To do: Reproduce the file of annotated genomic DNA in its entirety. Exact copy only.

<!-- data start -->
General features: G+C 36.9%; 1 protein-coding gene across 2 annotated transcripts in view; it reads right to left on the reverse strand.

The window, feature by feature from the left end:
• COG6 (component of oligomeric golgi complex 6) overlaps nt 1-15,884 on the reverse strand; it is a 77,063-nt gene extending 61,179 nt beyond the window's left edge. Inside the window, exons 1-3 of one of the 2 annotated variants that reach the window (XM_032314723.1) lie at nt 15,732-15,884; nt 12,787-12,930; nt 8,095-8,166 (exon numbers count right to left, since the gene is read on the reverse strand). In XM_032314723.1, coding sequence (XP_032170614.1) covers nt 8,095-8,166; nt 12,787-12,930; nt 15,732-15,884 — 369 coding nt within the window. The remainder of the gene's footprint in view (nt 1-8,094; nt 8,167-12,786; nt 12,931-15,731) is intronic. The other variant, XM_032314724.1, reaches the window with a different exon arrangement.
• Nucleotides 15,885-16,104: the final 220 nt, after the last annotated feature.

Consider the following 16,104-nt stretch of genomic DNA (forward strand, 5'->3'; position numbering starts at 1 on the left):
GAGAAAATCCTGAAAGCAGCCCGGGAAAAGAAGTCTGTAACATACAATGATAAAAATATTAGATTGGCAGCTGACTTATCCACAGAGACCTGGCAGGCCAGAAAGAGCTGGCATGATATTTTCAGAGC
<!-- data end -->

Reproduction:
General features: G+C 36.9%; 1 protein-coding gene across 2 annotated transcripts in view; it reads right to left on the reverse strand.

The window, feature by feature from the left end:
• COG6 (component of oligomeric golgi complex 6) overlaps nt 1-15,884 on the reverse strand; it is a 77,063-nt gene extending 61,179 nt beyond the window's left edge. Inside the window, exons 1-3 of one of the 2 annotated variants that reach the window (XM_032314723.1) lie at nt 15,732-15,884; nt 12,787-12,930; nt 8,095-8,166 (exon numbers count right to left, since the gene is read on the reverse strand). In XM_032314723.1, coding sequence (XP_032170614.1) covers nt 8,095-8,166; nt 12,787-12,930; nt 15,732-15,884 — 369 coding nt within the window. The remainder of the gene's footprint in view (nt 1-8,094; nt 8,167-12,786; nt 12,931-15,731) is intronic. The other variant, XM_032314724.1, reaches the window with a different exon arrangement.
• Nucleotides 15,885-16,104: the final 220 nt, after the last annotated feature.

Consider the following 16,104-nt stretch of genomic DNA (forward strand, 5'->3'; position numbering starts at 1 on the left):
GAGAAAATCCTGAAAGCAGCCCGGGAAAAGAAGTCTGTAACATACAATGATAAAAATATTAGATTGGCAGCTGACTTATCCACAGAGACCTGGCAGGCCAGAAAGAGCTGGCATGATATTTTCAGAGC